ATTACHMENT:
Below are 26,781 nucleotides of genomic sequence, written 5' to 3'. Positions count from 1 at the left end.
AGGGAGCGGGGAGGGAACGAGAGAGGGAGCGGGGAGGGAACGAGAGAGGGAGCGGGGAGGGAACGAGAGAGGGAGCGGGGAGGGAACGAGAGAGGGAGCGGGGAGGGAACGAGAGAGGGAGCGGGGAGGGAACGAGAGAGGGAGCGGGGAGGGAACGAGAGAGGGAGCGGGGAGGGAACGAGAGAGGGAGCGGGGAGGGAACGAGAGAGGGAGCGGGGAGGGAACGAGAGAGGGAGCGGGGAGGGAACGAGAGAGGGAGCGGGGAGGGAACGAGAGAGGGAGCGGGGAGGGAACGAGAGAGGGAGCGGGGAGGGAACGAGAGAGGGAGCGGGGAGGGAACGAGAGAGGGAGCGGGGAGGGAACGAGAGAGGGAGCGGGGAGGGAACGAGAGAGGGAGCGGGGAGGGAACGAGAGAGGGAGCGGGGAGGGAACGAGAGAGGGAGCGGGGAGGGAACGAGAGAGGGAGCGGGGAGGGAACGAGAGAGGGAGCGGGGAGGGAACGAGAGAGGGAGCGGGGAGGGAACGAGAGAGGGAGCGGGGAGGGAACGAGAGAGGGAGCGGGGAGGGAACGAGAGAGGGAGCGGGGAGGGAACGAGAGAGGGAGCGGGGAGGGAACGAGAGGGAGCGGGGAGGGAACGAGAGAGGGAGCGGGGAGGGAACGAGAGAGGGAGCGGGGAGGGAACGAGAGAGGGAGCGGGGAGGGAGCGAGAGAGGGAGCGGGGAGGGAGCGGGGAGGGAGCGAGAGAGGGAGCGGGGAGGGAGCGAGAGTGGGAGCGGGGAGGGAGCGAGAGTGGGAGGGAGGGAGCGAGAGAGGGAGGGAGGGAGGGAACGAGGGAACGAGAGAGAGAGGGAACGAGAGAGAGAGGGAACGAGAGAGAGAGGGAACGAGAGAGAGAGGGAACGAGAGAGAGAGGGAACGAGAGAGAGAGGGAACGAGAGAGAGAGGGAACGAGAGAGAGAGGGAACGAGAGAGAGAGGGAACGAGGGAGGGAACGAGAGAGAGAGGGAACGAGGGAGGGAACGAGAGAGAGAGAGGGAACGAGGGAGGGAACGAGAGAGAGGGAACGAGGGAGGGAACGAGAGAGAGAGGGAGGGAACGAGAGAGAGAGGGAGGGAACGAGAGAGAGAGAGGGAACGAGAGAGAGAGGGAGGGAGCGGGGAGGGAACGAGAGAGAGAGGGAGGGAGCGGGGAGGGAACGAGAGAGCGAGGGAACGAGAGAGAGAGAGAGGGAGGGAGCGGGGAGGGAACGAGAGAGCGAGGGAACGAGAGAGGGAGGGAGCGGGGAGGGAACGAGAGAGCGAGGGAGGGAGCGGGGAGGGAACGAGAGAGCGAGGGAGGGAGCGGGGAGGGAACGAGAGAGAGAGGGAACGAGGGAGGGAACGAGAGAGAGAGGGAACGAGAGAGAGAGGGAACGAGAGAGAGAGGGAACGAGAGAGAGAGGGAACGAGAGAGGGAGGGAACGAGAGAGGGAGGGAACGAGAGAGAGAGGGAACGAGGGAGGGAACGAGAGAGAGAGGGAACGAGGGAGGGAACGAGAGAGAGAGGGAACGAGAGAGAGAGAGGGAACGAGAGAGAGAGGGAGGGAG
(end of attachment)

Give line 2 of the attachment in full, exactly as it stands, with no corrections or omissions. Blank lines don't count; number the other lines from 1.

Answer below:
AGGGAGCGGGGAGGGAACGAGAGAGGGAGCGGGGAGGGAACGAGAGAGGGAGCGGGGAGGGAACGAGAGAGGGAGCGGGGAGGGAACGAGAGAGGGAGCGGGGAGGGAACGAGAGAGGGAGCGGGGAGGGAACGAGAGAGGGAGCGGGGAGGGAACGAGAGAGGGAGCGGGGAGGGAACGAGAGAGGGAGCGGGGAGGGAACGAGAGAGGGAGCGGGGAGGGAACGAGAGAGGGAGCGGGGAGGGAACGAGAGAGGGAGCGGGGAGGGAACGAGAGAGGGAGCGGGGAGGGAACGAGAGAGGGAGCGGGGAGGGAACGAGAGAGGGAGCGGGGAGGGAACGAGAGAGGGAGCGGGGAGGGAACGAGAGAGGGAGCGGGGAGGGAACGAGAGAGGGAGCGGGGAGGGAACGAGAGAGGGAGCGGGGAGGGAACGAGAGAGGGAGCGGGGAGGGAACGAGAGAGGGAGCGGGGAGGGAACGAGAGAGGGAGCGGGGAGGGAACGAGAGAGGGAGCGGGGAGGGAACGAGAGAGGGAGCGGGGAGGGAACGAGAGAGGGAGCGGGGAGGGAACGAGAGAGGGAGCGGGGAGGGAACGAGAGAGGGAGCGGGGAGGGAACGAGAGGGAGCGGGGAGGGAACGAGAGAGGGAGCGGGGAGGGAACGAGAGAGGGAGCGGGGAGGGAACGAGAGAGGGAGCGGGGAGGGAGCGAGAGAGGGAGCGGGGAGGGAGCGGGGAGGGAGCGAGAGAGGGAGCGGGGAGGGAGCGAGAGTGGGAGCGGGGAGGGAGCGAGAGTGGGAGGGAGGGAGCGAGAGAGGGAGGGAGGGAGGGAACGAGGGAACGAGAGAGAGAGGGAACGAGAGAGAGAGGGAACGAGAGAGAGAGGGAACGAGAGAGAGAGGGAACGAGAGAGAGAGGGAACGAGAGAGAGAGGGAACGAGAGAGAGAGGGAACGAGAGAGAGAGGGAACGAGAGAGAGAGGGAACGAGGGAGGGAACGAGAGAGAGAGGGAACGAGGGAGGGAACGAGAGAGAGAGAGGGAACGAGGGAGGGAACGAGAGAGAGGGAACGAGGGAGGGAACGAGAGAGAGAGGGAGGGAACGAGAGAGAGAGGGAGGGAACGAGAGAGAGAGAGGGAACGAGAGAGAGAGGGAGGGAGCGGGGAGGGAACGAGAGAGAGAGGGAGGGAGCGGGGAGGGAACGAGAGAGCGAGGGAACGAGAGAGAGAGAGAGGGAGGGAGCGGGGAGGGAACGAGAGAGCGAGGGAACGAGAGAGGGAGGGAGCGGGGAGGGAACGAGAGAGCGAGGGAGGGAGCGGGGAGGGAACGAGAGAGCGAGGGAGGGAGCGGGGAGGGAACGAGAGAGAGAGGGAACGAGGGAGGGAACGAGAGAGAGAGGGAACGAGAGAGAGAGGGAACGAGAGAGAGAGGGAACGAGAGAGAGAGGGAACGAGAGAGGGAGGGAACGAGAGAGGGAGGGAACGAGAGAGAGAGGGAACGAGGGAGGGAACGAGAGAGAGAGGGAACGAGGGAGGGAACGAGAGAGAGAGGGAACGAGAGAGAGAGAGGGAACGAGAGAGAGAGGGAGGGAG